Ecovillage at Ithaca, which may be a model for Pittsburgh's first ecovillage. Photo courtesy of Stefani Danes.

After years of false starts, the Pittsburgh Cohousing Group is ready to start creating Pittsburgh’s first ecovillage at Chatham University’s Eden Hall Campus in Gibsonia.

So what’s an ecovillage?

“It’s both people and place,” says Stefani Danes, an architect and Carnegie Mellon professor who’s helping to guide the project. “It’s a group of people who want to live more lightly on the Earth, and value having friends and neighbors to do that with.”

Also known as cohousing, an ecovillage is an intentional community, designed by residents for a balance between private and public common space.

“It’s typically 20-30 units of housing, where everyone has their own private house. But there’s also a common house, where there’s a large dining room and kitchen for optional meals together, and a couple of guest rooms for visiting family to stay overnight,” explains Danes.

“The common house is a place where — depending on the community — there might be a workshop with tools that people share, laundry, a childcare room, an office with shared office equipment. The mailboxes are typically there so that people stop in on a daily basis. That’s the kind of everyday encounter that goes a long way towards people staying in touch, being part of a community.”

The common house’s dining room is typically used for community dinners several nights a week.

“People take turns preparing meals,” says Danes, who notes that the dinners are what people enjoy most about an ecovillage. It works like this, she explains: you’re on a cooking team so once every six to eight weeks, you have dinner to prepare. The rest of the time you simply sign up for dinner so dinner with your neighbors awaits you every night.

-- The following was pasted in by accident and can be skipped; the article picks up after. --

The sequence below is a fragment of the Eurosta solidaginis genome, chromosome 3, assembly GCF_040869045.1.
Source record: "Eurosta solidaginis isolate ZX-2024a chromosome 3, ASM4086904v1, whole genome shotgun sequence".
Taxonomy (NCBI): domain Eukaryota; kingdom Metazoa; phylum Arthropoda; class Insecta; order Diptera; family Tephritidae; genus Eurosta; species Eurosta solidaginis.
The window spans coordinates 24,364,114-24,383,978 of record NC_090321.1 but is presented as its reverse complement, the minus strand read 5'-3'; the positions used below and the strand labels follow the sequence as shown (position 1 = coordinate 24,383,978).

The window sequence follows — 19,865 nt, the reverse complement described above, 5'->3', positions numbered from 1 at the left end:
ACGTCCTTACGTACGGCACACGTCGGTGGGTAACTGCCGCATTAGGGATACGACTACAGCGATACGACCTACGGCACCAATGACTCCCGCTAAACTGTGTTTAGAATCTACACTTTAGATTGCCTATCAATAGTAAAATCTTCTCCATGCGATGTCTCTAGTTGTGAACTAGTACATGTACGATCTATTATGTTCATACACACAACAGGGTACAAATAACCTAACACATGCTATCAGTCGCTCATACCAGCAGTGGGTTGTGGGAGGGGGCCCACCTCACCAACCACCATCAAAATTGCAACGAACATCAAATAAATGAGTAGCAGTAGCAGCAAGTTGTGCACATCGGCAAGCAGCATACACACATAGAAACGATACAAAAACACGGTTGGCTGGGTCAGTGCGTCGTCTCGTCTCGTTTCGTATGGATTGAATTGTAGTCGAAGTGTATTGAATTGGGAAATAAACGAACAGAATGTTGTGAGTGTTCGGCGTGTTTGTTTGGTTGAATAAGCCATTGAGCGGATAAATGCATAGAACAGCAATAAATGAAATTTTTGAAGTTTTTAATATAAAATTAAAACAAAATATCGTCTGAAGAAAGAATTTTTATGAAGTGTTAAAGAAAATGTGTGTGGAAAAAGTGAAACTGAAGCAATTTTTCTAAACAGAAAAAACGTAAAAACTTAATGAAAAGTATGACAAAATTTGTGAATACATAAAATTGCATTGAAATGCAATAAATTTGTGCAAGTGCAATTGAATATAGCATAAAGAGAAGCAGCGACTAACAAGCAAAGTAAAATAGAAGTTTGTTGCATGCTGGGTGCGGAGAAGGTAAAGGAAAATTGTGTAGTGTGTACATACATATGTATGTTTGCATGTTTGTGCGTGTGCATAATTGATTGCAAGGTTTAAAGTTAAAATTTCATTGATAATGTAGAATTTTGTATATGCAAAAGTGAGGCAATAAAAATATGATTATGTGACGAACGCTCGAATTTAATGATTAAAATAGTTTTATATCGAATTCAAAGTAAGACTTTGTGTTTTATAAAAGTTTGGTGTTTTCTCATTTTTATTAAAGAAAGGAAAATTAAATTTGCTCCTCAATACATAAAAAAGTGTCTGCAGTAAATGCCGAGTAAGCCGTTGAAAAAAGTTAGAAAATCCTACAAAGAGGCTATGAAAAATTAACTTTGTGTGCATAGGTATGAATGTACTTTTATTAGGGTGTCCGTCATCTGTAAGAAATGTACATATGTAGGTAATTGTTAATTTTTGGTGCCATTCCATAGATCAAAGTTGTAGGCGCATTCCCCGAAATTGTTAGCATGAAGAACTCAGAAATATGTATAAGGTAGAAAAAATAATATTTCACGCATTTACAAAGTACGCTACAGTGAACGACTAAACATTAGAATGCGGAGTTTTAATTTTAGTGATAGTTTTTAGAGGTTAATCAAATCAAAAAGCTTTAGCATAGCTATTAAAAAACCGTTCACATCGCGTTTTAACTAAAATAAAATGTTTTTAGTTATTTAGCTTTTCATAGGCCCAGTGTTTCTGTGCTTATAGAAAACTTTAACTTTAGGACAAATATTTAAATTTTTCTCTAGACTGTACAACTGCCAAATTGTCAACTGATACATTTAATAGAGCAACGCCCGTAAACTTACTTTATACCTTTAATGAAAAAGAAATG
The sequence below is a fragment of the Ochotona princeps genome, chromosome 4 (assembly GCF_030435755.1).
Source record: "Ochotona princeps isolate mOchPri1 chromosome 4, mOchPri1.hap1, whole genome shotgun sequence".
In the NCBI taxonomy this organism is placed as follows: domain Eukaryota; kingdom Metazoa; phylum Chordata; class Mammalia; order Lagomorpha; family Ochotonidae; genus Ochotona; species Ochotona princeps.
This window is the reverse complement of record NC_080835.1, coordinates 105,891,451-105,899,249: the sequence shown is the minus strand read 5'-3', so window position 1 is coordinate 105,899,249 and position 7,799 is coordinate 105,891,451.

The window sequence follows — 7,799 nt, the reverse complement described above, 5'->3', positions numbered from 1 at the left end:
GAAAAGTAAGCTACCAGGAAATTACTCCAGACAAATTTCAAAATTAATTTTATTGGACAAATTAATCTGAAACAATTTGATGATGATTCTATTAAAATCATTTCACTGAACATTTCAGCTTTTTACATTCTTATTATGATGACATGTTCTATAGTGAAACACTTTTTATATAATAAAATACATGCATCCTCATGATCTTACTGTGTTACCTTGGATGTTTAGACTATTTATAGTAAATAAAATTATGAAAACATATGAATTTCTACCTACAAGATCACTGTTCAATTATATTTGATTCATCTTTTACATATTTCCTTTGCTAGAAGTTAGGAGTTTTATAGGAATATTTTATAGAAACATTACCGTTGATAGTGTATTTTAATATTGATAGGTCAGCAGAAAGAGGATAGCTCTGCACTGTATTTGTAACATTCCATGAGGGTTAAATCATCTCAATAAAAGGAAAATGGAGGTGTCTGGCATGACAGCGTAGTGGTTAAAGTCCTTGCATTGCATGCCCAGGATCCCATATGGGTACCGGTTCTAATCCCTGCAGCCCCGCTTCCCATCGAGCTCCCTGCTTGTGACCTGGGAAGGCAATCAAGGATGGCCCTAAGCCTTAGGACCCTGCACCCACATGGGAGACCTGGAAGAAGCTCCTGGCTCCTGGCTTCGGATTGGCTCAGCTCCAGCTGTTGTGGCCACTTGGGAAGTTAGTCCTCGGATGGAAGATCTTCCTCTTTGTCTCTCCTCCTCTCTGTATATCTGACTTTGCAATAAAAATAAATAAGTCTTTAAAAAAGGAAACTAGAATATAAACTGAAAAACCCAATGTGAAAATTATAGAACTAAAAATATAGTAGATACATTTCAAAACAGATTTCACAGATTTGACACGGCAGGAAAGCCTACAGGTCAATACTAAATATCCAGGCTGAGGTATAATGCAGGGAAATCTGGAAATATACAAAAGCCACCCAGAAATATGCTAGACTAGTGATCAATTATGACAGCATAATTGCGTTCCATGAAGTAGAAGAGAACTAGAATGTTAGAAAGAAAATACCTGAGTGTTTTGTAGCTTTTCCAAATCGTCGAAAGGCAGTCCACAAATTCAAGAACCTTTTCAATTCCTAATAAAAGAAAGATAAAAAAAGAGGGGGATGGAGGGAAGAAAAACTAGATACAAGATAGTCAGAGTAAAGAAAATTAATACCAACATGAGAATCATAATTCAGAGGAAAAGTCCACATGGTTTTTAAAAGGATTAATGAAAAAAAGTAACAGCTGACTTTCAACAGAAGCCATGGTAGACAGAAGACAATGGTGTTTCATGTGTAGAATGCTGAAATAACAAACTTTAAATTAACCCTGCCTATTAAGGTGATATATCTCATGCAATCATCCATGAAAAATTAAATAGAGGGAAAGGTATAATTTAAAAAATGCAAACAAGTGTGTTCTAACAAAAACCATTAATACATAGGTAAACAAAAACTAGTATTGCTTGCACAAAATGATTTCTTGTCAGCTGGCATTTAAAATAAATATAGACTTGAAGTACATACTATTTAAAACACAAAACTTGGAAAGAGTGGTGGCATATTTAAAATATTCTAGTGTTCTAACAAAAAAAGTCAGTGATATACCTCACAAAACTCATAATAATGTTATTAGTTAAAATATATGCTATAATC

It’s intended to be a more efficient way to live.

“In all these little ways, by sharing things, people live in a more sustainable way, and a more affordable way,” says Danes. “Research on the ecovillage at Ithaca (New York) indicates that they average a 40 percent smaller (carbon) footprint than standard American families.”

There are about 150 ecovillages around the country at the moment. The movement really began in the 1990s.

Duwamish Cohousing in Seattle. Photo courtesy of Stefani Danes.

Not everything is shared — that’s up to the community to decide.

“Sometimes a group will decide to share a car,” says Danes. “Other groups create a big community garden. People also have their own small private yard. It’s a balance between private and common.”

The Falk School of Sustainability & Environment at Chatham University was founded in 2010 after a gift of the 388-acre Eden Hall Campus in Gibsonia was received from the Eden Hall Foundation. Being on the same campus could have some benefits for both residents and the school.

“The campus itself is being restored ecologically,” says Danes. “I envision that will be a very exciting opportunity for the ecovillagers to take part in, whether it’s serving the existing plants or planting native trees and clearing out the invasives. I think that will get a kind of synergy between the students in the program and the residents.”

Monitors built into the houses will track power usage, which Chatham students can analyze.

Ecovillagers will be able to participate in campus life in other ways as well: They can attend lectures, use the fitness center and participate in university research work, says Danes.

While the campus provides many benefits for future ecovillagers, one drawback is its location in the suburbs of Pittsburgh, which isn’t sustainable in the same way as a city location with access to mass transit.

“That was our goal initially,” says Danes. “We’ve tried for a long time to get this to happen in a walkable neighborhood in the city. We’ve come close, but we’ve never had a site that worked out. I’d be very excited if we had an opportunity. This doesn’t preclude that. This came along, and there are some people who are really attracted to the idea of sustainable agriculture, and participating in a way of life that’s more rural and small-town than the city.”

Danes estimates that about 50 families have expressed interest in the ecovillage. Their first meeting was on Jan. 25 at the Eden Hall Campus. “Over the next six months, we’ll have monthly meetings to introduce this concept to people,” says Danes. “Those who are interested will come back and form the core group, which will gradually get larger. Ideally, we’ll have about 30 families before construction starts.”

Michael Machosky

Michael Machosky is a writer and journalist with 18 years of experience writing about everything from development news, food and film to art, travel, books and music. He lives in Greenfield with his wife, Shaunna, and 10-year old son.